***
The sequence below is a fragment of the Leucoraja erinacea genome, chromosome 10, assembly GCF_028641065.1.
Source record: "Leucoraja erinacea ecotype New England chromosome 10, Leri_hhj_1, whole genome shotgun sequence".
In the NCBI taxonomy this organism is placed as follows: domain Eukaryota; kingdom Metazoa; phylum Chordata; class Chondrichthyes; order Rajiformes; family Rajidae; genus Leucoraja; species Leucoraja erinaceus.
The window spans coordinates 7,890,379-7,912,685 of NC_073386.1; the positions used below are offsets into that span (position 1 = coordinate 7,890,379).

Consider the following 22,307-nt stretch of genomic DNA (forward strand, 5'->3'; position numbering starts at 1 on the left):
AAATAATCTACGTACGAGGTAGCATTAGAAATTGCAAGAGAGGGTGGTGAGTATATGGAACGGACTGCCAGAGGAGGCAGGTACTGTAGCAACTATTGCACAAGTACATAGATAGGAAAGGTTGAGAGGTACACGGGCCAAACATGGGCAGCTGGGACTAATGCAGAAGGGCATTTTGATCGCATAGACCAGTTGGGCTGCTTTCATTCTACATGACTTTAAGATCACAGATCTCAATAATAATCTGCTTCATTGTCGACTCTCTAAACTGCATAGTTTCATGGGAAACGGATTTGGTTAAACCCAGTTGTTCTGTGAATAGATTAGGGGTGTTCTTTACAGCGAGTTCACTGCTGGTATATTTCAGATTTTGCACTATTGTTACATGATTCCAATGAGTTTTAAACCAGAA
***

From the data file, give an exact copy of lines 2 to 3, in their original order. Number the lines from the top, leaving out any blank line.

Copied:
Source record: "Leucoraja erinacea ecotype New England chromosome 10, Leri_hhj_1, whole genome shotgun sequence".
In the NCBI taxonomy this organism is placed as follows: domain Eukaryota; kingdom Metazoa; phylum Chordata; class Chondrichthyes; order Rajiformes; family Rajidae; genus Leucoraja; species Leucoraja erinaceus.